Should Hasidic Moms Have A Dress Code?
Who among us would disagree with the suggestion that we “unite to show our children that there is another way”? Out of context, this suggestion seems as if it might relate to climate change, say. Or just something like basic human decency.
Sam Kestenbaum reports that a Hasidic girls school in Crown Heights, Bnos Menachem, has implemented a new dress code for the mothers, via a letter offering platitudes about “our children” and “mak[ing] a significant difference.” (Details here.) The “another way” remark would seem to be about the alternative to a dystopia where women’s necklines make the occasional appearance.
The rules are, as one might expect, not about tube tops or miniskirts, but rather about the sorts of violations that would only make sense within a Hasidic context. “No denim” would seem to mean denim midi or maxi skirts, not cutoffs. (Only one item on the seven-point list is underlined: “Shaitel length should not exceed the shoulder blades.”) The list would appear to be about making sure already modestly-dressed women stay in line.
The letter does not explain where the mothers are forbidden from wearing denim, brightly colored nail polish, or longer-than-lob shaitels. The “community,” “neighborhood” and “home” are all referenced, suggesting a requirement extending beyond school pickup or functions.
In one sense, look, the school can do this. Bnos Menachem is part of a voluntary community, and anyone who wants to wear something really out there like glitter nail polish or open-toed shoes has the option of sending her daughter(s) to public school. I certainly don’t think it’s for the state to come in and nix the idea of a dress code for moms. And it’s not so odd the rules only apply to mothers, not fathers, given that it’s a girls school.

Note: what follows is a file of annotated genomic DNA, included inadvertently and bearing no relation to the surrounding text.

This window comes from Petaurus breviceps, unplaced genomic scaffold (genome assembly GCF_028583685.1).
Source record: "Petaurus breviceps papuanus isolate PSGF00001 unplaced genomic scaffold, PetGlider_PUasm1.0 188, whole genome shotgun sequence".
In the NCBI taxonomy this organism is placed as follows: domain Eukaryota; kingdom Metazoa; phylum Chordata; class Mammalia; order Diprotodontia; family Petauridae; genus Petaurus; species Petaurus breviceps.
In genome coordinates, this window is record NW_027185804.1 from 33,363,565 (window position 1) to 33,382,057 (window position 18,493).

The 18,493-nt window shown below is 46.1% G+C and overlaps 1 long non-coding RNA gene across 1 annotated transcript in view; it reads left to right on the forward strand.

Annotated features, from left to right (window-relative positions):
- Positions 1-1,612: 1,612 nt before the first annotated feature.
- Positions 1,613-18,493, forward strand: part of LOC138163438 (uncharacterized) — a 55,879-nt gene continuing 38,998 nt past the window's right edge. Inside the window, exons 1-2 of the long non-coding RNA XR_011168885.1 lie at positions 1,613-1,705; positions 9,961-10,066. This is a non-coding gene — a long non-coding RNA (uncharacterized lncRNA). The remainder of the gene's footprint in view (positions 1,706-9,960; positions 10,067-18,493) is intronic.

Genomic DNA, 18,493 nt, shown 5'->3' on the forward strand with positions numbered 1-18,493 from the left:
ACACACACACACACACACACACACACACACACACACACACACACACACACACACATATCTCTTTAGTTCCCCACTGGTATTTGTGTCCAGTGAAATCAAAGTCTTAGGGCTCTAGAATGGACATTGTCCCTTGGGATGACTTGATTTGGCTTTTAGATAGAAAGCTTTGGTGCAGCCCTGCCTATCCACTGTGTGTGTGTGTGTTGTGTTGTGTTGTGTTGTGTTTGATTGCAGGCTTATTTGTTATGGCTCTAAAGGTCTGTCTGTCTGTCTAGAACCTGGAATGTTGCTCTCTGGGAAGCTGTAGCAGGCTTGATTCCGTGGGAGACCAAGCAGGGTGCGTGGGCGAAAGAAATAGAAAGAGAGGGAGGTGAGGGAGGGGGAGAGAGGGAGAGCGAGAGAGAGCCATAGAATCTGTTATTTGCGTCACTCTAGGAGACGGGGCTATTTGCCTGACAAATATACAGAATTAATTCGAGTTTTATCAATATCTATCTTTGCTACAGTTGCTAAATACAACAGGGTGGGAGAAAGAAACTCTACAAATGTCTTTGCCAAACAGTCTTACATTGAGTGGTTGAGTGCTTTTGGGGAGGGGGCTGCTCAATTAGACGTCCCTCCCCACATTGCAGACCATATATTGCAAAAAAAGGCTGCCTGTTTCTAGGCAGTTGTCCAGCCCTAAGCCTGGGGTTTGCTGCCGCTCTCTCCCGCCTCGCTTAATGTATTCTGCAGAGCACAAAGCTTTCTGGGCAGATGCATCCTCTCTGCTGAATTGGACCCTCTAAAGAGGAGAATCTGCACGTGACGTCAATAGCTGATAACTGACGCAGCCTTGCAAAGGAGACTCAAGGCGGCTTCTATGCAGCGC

But is a dress code for mothers a good idea? I see a few potential pitfalls:
-It infantilizes the mothers, extending what are effectively dress code-type rules to adult women, telling them that the way they’re already dressing, in observance of their faith, isn’t good enough.
-It punishes the children for the parents’ actions. Actions apparently off school premises. (Imagine a kid getting expelled because her mother wore an elbow-revealing shirt to work, or sandals to do grocery shopping.) A girl herself might be excelling at the school, really making a go of it, but alas, her mother went with too iridescent a nail polish at the CVS, so never mind.
-It threatens to needlessly exclude families from the school and the community who support its values but, say, wore leggings rather than tights under their long skirts this one time and therefore offended whichever judge of modesty was assessing their calf-to-ankle situation. The stakes seem rather high; the violations minor veering into absurd.
I can see how, if the school – where parents chose to send their kids – is teaching the kids that there’s only one acceptable way to dress, it would be confusing if they were getting different messages at home and at school. But it seems as if there might be better ways to promote Jewish values than the micromanagement of grown women’s attire.